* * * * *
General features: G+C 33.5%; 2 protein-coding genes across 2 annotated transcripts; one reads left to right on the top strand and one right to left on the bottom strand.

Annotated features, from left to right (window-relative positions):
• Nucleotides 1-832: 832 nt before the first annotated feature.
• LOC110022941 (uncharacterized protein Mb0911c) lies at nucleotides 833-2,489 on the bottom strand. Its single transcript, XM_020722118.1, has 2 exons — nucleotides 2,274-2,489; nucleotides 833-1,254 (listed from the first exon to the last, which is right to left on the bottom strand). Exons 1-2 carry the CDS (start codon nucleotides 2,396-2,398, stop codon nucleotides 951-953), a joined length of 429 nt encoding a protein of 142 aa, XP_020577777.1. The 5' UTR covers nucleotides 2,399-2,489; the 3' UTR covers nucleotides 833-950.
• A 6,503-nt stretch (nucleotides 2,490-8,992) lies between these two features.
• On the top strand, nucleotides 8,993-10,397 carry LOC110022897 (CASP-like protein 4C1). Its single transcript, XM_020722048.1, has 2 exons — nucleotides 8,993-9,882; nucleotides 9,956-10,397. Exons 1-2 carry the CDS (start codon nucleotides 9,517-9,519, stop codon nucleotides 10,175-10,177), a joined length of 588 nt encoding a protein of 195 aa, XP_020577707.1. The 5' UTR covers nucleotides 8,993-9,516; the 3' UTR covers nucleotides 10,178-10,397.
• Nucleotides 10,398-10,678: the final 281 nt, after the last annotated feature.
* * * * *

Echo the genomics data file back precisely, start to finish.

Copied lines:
General features: G+C 33.5%; 2 protein-coding genes across 2 annotated transcripts; one reads left to right on the top strand and one right to left on the bottom strand.

Annotated features, from left to right (window-relative positions):
• Nucleotides 1-832: 832 nt before the first annotated feature.
• LOC110022941 (uncharacterized protein Mb0911c) lies at nucleotides 833-2,489 on the bottom strand. Its single transcript, XM_020722118.1, has 2 exons — nucleotides 2,274-2,489; nucleotides 833-1,254 (listed from the first exon to the last, which is right to left on the bottom strand). Exons 1-2 carry the CDS (start codon nucleotides 2,396-2,398, stop codon nucleotides 951-953), a joined length of 429 nt encoding a protein of 142 aa, XP_020577777.1. The 5' UTR covers nucleotides 2,399-2,489; the 3' UTR covers nucleotides 833-950.
• A 6,503-nt stretch (nucleotides 2,490-8,992) lies between these two features.
• On the top strand, nucleotides 8,993-10,397 carry LOC110022897 (CASP-like protein 4C1). Its single transcript, XM_020722048.1, has 2 exons — nucleotides 8,993-9,882; nucleotides 9,956-10,397. Exons 1-2 carry the CDS (start codon nucleotides 9,517-9,519, stop codon nucleotides 10,175-10,177), a joined length of 588 nt encoding a protein of 195 aa, XP_020577707.1. The 5' UTR covers nucleotides 8,993-9,516; the 3' UTR covers nucleotides 10,178-10,397.
• Nucleotides 10,398-10,678: the final 281 nt, after the last annotated feature.